• profile image

      want2know 8 years ago

      GLRR while becoming a broker is a big kudo's bc/ all the requirments, financial backing, insurance etc. necessary. Would recommend that you create your own mailers & voice just sit down & write what makes your service unique, do you work a niche? how are you helping them solve their problems? These are the most effective bc remember industry is small really, many shippers & manufactures get contacted so would not take the chance in appearing that you don't care about them & their business + most likely they have seen a canned letter or heard the speech.

      Help you find or build contacts that is a very deep time consuming answer But would recommend you start marketing in your local area.Why because people like to do business with people they know this will help you esp. since your just starting & have not built your name or brand in the 3PL Logistics world.

      You might consider: Starting off as a Freight Agent and build your shipper base as a first step before becoming a Freight Broker. Especially with no base to work from and add to that all the administration duties involved on the broker side can be daunting if new to industry.

    • profile image

      GLRR 8 years ago

      I just became a broker agent 3 weeks ago...This article is extremely thorough but I do have a question that I can't seem to find the answer to anywhere online unless I spend a fortune buying someone's book, cd's, or taking a training course. Is there anywhere I can go to get a sample letter to send to potential shippers or a sample script of what should and should not be said when making a cold call to a shipper? Also, besides the Chamber of Commerce Departments, where can one find a list of potential shippers and contact information? Or is this asking for too much? LOL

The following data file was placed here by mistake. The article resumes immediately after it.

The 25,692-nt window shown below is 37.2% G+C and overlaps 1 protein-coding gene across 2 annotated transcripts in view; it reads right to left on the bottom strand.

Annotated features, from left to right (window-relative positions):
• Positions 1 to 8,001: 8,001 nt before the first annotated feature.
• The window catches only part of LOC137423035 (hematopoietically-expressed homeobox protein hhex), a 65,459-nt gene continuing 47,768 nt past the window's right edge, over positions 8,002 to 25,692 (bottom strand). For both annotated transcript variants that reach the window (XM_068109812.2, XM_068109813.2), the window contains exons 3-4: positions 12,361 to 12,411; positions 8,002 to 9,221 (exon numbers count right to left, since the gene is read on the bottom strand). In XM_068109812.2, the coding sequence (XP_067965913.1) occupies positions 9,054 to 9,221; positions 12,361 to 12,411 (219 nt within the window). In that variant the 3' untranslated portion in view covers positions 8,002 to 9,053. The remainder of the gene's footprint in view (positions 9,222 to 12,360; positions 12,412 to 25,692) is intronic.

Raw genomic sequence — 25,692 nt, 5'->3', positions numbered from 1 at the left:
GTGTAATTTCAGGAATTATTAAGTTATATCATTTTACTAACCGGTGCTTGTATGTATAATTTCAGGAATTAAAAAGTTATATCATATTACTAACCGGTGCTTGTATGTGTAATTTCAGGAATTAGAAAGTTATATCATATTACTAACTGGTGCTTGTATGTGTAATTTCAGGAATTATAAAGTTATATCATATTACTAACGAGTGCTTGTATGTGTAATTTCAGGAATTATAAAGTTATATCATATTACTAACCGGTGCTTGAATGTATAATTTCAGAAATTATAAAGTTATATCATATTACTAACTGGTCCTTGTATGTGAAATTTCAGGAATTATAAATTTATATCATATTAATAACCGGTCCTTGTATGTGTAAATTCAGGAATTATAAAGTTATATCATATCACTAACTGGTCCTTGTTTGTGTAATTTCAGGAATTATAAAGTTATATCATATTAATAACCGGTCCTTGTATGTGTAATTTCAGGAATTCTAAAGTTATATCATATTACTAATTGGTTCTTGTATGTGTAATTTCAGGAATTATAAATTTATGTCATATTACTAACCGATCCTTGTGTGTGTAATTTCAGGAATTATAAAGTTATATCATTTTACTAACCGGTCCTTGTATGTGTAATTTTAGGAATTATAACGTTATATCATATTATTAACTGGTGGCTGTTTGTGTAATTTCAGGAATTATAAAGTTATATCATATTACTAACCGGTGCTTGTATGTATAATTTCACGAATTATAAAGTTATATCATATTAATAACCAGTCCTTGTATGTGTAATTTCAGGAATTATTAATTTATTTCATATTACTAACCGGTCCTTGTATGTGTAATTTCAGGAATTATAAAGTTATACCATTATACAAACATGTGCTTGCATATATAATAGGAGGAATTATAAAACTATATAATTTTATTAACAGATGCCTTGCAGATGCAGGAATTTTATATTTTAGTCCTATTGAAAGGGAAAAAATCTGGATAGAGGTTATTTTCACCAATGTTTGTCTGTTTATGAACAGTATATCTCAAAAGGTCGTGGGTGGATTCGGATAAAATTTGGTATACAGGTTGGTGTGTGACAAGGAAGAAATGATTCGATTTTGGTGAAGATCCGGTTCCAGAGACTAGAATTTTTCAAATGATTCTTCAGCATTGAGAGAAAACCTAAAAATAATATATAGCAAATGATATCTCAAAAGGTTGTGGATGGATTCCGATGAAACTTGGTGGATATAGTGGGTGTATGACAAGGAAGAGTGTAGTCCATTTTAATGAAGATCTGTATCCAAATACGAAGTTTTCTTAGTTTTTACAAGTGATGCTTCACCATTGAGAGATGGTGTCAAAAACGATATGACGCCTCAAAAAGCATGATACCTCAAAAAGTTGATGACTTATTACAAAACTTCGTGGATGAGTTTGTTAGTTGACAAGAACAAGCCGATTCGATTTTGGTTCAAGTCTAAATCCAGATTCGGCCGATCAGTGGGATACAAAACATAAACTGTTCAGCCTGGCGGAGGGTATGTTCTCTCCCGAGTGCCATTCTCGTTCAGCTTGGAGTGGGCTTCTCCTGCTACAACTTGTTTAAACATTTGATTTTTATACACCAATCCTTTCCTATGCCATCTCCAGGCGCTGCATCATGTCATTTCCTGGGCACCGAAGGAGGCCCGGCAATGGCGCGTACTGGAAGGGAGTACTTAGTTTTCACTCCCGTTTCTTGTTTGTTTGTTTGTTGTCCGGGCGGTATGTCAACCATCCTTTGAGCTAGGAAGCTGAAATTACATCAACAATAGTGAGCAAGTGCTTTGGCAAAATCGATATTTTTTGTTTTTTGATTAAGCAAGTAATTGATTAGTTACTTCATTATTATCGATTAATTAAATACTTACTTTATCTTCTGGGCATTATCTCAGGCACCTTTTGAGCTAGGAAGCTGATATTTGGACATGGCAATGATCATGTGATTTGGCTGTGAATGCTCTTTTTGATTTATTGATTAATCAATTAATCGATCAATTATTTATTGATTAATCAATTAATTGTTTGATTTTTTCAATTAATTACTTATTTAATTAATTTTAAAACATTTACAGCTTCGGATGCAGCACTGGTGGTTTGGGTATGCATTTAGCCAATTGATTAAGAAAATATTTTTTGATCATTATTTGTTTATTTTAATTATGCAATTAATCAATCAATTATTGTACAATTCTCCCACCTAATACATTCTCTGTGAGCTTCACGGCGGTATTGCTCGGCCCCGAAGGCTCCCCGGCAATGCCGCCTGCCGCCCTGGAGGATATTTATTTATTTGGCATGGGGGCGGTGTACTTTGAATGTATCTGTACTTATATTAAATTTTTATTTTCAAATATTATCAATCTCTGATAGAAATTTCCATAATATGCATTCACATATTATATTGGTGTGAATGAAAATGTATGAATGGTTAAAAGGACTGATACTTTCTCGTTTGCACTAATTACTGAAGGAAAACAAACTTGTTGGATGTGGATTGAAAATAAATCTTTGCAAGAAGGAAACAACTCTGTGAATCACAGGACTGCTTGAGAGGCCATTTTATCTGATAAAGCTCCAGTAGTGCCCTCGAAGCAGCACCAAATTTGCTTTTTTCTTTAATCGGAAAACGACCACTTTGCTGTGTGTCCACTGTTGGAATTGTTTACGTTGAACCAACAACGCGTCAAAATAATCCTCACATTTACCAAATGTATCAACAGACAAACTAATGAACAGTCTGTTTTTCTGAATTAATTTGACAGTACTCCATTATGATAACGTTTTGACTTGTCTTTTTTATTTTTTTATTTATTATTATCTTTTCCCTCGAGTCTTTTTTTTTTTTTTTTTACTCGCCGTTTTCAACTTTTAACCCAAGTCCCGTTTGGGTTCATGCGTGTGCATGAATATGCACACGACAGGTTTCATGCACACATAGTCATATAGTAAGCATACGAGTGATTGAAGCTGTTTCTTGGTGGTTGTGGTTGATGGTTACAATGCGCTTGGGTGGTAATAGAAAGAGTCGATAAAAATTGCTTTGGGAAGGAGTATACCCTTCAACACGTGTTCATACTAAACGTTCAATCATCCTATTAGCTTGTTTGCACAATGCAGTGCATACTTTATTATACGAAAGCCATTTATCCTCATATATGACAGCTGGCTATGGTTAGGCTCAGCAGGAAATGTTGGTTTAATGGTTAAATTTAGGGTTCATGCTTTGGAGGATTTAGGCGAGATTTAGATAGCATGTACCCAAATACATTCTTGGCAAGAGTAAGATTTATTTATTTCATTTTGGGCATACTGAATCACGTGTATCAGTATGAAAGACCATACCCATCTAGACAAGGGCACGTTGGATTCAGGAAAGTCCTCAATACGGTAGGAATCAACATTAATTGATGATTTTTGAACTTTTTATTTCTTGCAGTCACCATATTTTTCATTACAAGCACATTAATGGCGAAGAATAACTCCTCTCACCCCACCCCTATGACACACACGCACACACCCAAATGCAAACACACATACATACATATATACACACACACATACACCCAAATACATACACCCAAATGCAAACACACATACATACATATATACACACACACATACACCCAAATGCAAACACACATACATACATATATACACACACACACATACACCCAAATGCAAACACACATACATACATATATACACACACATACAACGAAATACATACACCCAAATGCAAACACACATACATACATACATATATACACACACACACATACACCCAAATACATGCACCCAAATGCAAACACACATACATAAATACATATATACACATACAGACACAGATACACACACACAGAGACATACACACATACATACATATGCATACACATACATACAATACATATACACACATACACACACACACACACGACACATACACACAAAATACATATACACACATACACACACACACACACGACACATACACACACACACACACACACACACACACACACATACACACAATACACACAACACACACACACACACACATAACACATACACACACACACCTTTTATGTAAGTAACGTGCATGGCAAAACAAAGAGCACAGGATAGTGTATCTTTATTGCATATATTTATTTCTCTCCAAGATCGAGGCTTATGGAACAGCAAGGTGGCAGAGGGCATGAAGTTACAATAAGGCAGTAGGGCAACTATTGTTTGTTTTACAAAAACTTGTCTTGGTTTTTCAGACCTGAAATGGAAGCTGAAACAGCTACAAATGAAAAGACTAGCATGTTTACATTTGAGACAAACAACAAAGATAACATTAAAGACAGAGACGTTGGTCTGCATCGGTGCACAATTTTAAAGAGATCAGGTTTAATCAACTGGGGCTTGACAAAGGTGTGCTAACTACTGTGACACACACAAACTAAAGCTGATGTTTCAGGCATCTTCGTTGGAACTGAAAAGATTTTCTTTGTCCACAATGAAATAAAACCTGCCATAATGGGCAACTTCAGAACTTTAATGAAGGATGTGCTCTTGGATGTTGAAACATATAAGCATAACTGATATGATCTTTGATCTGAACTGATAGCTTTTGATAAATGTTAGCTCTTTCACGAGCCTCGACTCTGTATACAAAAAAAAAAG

Thanks for any help you can give!

    • profile image

      GLRR 8 years ago

      I just became a broker agent 3 weeks ago...This article is extremely thorough but I do have a question that I can't seem to find the answer to anywhere online unless I spend a fortune buying someone's book, cd's, or taking a training course. Is there anywhere I can go to get a sample letter to send to potential shippers or a sample script of what should and should not be said when making a cold call to a shipper? Also, besides the Chamber of Commerce Departments, where can one find a list of potential shippers and contact information? Or is this asking for too much? LOL

      Thanks for any help you can give!

    • profile image

      vertical jump training 8 years ago

      Hi.. Really a very good points you have carried on.. very nice i have learned many tips from this page grea nice job..Its really a pertinent info.

    • ontheway profile image

      ontheway 8 years ago